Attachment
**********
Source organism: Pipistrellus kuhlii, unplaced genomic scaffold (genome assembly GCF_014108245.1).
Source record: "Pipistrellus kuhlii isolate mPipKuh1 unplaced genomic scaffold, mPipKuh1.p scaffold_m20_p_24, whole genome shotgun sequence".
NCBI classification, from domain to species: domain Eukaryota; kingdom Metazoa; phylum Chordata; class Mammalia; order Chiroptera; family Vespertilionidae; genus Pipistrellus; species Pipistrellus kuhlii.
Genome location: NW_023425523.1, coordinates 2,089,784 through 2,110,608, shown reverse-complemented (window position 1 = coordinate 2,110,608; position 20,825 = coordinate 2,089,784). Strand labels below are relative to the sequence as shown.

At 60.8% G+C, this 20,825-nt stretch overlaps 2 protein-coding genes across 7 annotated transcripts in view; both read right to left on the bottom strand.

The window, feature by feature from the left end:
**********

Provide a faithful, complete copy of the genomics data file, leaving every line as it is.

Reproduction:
Source organism: Pipistrellus kuhlii, unplaced genomic scaffold (genome assembly GCF_014108245.1).
Source record: "Pipistrellus kuhlii isolate mPipKuh1 unplaced genomic scaffold, mPipKuh1.p scaffold_m20_p_24, whole genome shotgun sequence".
NCBI classification, from domain to species: domain Eukaryota; kingdom Metazoa; phylum Chordata; class Mammalia; order Chiroptera; family Vespertilionidae; genus Pipistrellus; species Pipistrellus kuhlii.
Genome location: NW_023425523.1, coordinates 2,089,784 through 2,110,608, shown reverse-complemented (window position 1 = coordinate 2,110,608; position 20,825 = coordinate 2,089,784). Strand labels below are relative to the sequence as shown.

At 60.8% G+C, this 20,825-nt stretch overlaps 2 protein-coding genes across 7 annotated transcripts in view; both read right to left on the bottom strand.

The window, feature by feature from the left end: